Scott Johnson’s Americans is a large pseudo-rock ensemble work punctuated by the sampled voices of various American immigrants. The rhythmic cells found in the voices are woven into the ensemble for an effect that is best described as “Zappaesque.” The compositional techniques are similar to Johnson’s “How It Happens” featuring the sampled voice of I. F. Stone but ramped up with more aggressive and driving features. The ensemble playing is tight and at first listening I thought the composition was for fixed media a la Noah Creshevsky. I am much more impressed knowing that the ensemble is live and that only the voices are sampled. I found my own listening to gravitate towards the voices, which I think is natural, so I found some difficulty with the through-line of the second movement (the narrator of which speaks Romanian). The final movement, featuring the voice of an Afghan-American talking about her internal schism about going to war in Afghanistan, makes for a poignant and subdued ending.
The last three compositions are all pure instrumental chamber works featuring electric guitar is some way, shape, or form. The Illusion of Guidance keeps a tight reign on its motivic materials. The clarinet often comes across as the primary melodic voice but Johnson uses the blend between the electric guitar and the high clarinet register to keep the timbres alive and kicking. Rhythms are spiky, driving, but never devolve into a frivolous groove. Bowery Haunt and Anthem Hunt are two excellent examples for what composers can and should be doing with their rock heritage. Each piece uses steady rhythms, electric guitar timbres, and power chords but neither piece does anything trite or cliched with these elements. If I were to describe these as a sommelier, I’d say something like “Delightfully post-minimalist/totalist, still lyrical, with notes of King Crimson.” These works, and the disc as a whole, are prime examples of well-crafted music that speaks to the moment. Scott Johnson isn’t creating pieces that use contemporary flavors simply on the surface. There is compositional craft knitting each piece together and some fantastic performances to boot.
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Posted by Jay Batzner in CD Review, Jay Batzner, minimalism, Women Composers, tags: Cantaloupe, CD Review, Ensemble Resonanz, Jay Batzner, Julia Wolfe, postminimalism, strings
Brad Lubman, conductor
The big question I had when putting in this disc for the first time was “Will a string orchestra be able to recreate the visceral power and energy that I find vital in Julia Wolfe’s string quartets?” My fear was that the harder and sharper attacks I enjoy will be too diluted with more players in the ensemble. It was a silly skepticism to hold and any trepidations I had quickly melted away once I started listening. Also, Ensemble Resonanz is the same group that recorded Weather and a disc of Xenakis. I was pretty sure I was going to have a good time with this CD.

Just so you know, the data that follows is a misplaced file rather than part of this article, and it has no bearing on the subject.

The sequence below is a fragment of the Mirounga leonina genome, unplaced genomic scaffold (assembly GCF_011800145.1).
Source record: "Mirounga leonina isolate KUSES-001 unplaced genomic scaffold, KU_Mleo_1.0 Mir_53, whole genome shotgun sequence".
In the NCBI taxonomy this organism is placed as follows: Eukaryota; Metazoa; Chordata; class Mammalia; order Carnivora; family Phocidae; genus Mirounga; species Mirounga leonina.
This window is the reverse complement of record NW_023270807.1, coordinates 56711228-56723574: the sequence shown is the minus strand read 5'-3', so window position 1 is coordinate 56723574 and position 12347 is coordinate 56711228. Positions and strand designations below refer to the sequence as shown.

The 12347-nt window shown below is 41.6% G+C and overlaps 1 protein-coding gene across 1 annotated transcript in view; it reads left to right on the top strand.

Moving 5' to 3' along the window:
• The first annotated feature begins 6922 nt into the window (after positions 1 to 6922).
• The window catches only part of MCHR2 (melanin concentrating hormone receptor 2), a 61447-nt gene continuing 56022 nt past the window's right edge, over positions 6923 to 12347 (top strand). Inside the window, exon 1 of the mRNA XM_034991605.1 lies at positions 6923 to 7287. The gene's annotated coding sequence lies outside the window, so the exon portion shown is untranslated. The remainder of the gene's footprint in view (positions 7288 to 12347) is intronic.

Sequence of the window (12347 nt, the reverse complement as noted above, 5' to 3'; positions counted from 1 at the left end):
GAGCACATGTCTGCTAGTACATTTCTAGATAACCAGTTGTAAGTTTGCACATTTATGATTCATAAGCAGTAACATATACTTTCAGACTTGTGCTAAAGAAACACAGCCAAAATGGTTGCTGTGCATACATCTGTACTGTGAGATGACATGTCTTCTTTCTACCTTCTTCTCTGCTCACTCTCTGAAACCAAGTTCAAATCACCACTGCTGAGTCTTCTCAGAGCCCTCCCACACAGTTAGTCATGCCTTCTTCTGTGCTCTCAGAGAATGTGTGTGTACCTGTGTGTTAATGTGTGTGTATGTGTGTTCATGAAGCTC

Ensemble Resonanz and Julia Wolfe make an excellent team. Not only did Wolfe obviously compose music better suited for an orchestra than a quartet (it was foolish of me to doubt that she would) but Resonanz also threw serious energy behind both pieces. Cruel Sister, inspired by a dark Old English ballad, is expressive and emotive balancing the programmatic elements with a clean dramatic line that makes sense in the abstract. The hollow open intervals which throb away at the beginning enmesh with more angry and spiky punctuations. The four attacca movements are woven together in a solid and disrupted narrative. Ensemble Resonanz brings power and control to the whole range of the sonic spectrum and Wolfe adeptly showcases register and texture. I am especially fond of the transition between the second and third movements which is (to my ear) simultaneously abrupt yet smooth.
Fuel is a far more abstract work driven by the problems the world faces regarding the necessity of fuel. Ensemble Resonanz masterfully blends in a variety of coloristic techniques, making sounds like scratch tones a part of the woven tapestry of sound. The CD notes go so far as to state that electronics were not used at all and that all the sounds in the piece are acoustic. I think that disclaimer is a bit much. There is certainly a wider variety of string techniques and timbres in Fuel than in Cruel Sister but I never had a “What the heck was that?” reaction. Scratch tones, harmonics, tremolo, and filtering the sound via bow placement are all active parameters in the sound world. Again, Resonanz brings a whole lot of power throughout the registers and forms a massive hyper-instrument blend the likes of which make string quartets secretly jealous.
Wolfe’s music is also doing what she does best: frenetic power created through post-minimalist techniques that transcend mere repetition. The music materials are sharp, taut, basic, and the economy of material is expertly managed. Wolfe knows how to make a lot out of a little AND pull the listener along for the ride. Both works have programmatic elements but not knowing the program does not interfere with the listening experiences. These works sound fresh and contemporary and I’m confident that audiences in the future will continue to relate and connect with the ideas therein.